Contrary to the third Heath Report (THR3) – which had predicted a 40% to 50% fall in the number of financial advisers over the next 10 years – the number of financial advisers in the UK is on the rise.
Several weeks ago, Lloyds Banking group announced in the Financial Times newspaper that it intended to hire more than 700 financial advisers – building upon its strategic tie-up with Schroders last year.
Speaking to the Financial Times, a person close to the strategic planning said that much of the growth would be organic, as the bank, the largest on the UK high street, marketed its services to current and corporate account customers.
In terms of the number of advisers, this would put the Lloyds/Schroders business ahead of Lighthouse, which has more than 400 advisers. In terms of assets under management (AUM), it would make the Lloyds/Schroders business the fourth largest adviser in the UK, behind SJP, Hargreaves Lansdown and Quilter, according to Strategic Insight data used to compile the FT Adviser Top 100 list.
The joint venture is part of a wider deal between the companies, with Schroders taking over as manager of £80bn of Scottish Widows assets that had previously been managed by Aberdeen Asset Management.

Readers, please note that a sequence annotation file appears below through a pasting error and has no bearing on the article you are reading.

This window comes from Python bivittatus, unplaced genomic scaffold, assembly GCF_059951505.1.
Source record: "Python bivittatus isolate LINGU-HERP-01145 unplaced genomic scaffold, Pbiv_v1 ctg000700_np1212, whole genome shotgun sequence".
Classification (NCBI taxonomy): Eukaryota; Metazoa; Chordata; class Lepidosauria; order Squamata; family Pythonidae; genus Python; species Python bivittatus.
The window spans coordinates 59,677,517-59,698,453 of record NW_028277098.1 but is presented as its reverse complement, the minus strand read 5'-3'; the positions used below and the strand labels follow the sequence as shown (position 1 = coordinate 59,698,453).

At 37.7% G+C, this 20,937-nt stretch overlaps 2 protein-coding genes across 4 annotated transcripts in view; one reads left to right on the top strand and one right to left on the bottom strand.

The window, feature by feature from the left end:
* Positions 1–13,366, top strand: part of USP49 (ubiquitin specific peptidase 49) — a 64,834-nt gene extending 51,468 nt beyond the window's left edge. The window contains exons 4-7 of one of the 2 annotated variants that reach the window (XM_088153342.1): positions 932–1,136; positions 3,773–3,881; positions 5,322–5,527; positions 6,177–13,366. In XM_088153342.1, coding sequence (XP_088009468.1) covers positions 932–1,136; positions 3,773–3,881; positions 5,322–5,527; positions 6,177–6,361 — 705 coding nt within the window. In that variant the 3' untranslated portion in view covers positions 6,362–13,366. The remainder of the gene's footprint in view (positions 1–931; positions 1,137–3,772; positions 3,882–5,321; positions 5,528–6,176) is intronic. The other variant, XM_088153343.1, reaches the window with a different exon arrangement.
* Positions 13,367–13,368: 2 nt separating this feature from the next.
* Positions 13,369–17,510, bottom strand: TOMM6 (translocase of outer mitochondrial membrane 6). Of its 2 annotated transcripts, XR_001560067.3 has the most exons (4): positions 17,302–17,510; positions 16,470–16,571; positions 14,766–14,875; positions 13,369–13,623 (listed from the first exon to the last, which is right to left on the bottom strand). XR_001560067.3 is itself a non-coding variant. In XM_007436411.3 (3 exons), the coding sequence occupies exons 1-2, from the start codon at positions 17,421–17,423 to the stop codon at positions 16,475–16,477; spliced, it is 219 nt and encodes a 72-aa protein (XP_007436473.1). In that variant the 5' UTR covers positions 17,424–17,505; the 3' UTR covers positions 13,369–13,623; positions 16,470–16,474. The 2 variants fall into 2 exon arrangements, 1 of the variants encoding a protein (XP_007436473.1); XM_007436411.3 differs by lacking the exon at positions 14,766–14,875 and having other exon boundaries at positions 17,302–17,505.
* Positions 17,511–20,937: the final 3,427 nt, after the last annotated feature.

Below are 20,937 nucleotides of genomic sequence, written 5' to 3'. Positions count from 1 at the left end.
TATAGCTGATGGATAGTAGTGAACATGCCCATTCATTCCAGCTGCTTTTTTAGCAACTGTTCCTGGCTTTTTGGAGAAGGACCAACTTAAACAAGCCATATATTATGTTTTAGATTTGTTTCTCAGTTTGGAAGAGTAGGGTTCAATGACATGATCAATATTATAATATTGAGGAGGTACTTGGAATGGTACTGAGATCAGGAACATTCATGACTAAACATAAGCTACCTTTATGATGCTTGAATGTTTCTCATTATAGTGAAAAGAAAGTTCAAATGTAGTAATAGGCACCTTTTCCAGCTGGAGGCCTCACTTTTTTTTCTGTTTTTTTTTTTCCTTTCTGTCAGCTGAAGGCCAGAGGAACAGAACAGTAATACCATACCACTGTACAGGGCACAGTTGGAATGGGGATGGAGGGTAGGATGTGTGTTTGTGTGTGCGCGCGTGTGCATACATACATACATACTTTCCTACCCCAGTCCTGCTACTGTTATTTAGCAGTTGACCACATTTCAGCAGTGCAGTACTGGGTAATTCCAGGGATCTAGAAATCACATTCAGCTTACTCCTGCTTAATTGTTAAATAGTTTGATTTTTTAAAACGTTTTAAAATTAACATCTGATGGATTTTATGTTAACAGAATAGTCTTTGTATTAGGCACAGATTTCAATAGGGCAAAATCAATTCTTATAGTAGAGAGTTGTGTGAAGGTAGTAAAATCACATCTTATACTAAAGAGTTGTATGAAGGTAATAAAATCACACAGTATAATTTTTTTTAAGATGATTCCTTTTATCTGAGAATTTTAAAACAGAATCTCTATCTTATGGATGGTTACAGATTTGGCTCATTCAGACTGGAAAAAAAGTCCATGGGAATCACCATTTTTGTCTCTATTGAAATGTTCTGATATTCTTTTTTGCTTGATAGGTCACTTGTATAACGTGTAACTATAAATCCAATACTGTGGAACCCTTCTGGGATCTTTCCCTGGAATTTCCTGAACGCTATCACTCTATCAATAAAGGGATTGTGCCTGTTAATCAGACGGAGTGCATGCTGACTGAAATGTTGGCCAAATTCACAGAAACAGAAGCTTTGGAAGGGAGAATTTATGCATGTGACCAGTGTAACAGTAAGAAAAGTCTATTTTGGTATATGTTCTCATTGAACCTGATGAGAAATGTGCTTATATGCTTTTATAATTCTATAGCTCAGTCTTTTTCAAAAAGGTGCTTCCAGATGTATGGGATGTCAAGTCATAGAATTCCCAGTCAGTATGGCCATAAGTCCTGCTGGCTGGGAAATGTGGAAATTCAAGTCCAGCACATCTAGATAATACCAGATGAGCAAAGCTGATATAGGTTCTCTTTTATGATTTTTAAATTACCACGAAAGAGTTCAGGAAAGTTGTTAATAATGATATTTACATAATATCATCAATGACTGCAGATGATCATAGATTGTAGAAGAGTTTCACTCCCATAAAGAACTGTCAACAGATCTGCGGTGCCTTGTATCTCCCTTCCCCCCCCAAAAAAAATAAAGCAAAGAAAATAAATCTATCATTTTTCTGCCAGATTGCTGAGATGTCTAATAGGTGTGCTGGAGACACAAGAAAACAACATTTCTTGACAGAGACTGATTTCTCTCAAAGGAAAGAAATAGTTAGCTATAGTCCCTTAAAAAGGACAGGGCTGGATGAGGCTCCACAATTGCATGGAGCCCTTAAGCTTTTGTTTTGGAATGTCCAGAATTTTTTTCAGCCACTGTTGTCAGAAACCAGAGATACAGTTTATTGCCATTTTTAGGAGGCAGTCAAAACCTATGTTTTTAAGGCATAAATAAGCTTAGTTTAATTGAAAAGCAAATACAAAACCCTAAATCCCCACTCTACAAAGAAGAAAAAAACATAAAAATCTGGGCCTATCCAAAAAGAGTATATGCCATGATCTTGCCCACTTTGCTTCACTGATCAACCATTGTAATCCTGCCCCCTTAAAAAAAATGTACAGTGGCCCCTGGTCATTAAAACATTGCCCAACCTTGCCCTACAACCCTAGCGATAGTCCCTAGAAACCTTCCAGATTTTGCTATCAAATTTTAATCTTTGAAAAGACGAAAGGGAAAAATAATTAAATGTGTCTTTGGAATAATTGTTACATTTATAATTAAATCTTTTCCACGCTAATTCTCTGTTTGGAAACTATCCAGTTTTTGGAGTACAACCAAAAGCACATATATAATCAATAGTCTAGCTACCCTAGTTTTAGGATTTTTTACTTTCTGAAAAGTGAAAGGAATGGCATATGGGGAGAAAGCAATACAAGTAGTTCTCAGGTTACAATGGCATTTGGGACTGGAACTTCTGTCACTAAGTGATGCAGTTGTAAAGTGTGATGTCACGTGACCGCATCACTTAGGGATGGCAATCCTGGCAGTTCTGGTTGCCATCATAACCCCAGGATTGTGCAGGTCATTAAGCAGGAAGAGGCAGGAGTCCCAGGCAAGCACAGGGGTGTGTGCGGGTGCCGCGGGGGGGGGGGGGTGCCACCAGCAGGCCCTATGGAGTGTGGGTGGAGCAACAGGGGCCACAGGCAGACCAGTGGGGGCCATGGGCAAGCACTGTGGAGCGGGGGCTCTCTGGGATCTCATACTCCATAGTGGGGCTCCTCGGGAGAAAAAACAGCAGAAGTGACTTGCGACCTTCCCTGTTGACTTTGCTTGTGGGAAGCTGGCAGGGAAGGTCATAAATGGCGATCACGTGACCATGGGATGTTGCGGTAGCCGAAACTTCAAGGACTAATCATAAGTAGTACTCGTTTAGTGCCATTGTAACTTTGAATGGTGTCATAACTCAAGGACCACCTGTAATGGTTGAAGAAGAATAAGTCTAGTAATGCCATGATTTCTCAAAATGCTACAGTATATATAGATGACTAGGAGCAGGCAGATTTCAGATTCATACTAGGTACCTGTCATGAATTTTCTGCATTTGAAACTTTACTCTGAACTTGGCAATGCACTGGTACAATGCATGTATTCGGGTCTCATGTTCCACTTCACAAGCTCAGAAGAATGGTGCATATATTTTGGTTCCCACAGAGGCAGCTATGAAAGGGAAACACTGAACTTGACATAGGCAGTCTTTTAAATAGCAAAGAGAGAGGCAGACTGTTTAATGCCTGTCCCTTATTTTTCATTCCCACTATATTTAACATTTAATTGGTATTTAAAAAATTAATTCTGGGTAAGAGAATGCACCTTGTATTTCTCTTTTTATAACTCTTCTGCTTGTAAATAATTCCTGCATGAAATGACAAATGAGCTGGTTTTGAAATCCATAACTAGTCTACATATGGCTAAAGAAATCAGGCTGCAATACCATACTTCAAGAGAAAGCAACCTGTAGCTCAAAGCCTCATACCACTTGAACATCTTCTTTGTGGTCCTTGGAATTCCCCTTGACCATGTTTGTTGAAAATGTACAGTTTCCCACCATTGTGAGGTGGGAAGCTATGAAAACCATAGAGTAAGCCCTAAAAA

Lloyds will transfer some £13bn of assets and its 300-odd advisers from its existing wealth management business to the joint venture.
In a separate announcement, online platform Interactive Investor will launch an advice proposition this year built off its £40m purchase of fellow platform Alliance Trust in November.
Together, the platforms hold a combined £35bn in AUM and have around 400,000 customers.
It is the second-largest D2C platform in the market behind Hargreaves Lansdown and almost double the size of its next closest rival, Fidelity.
Interactive Investors chief executive Richard Wilson says there is no certainty yet certain what the combined platforms’ advice proposition will look like.
Sabuhi Gard is an investment writer at Incisive Works
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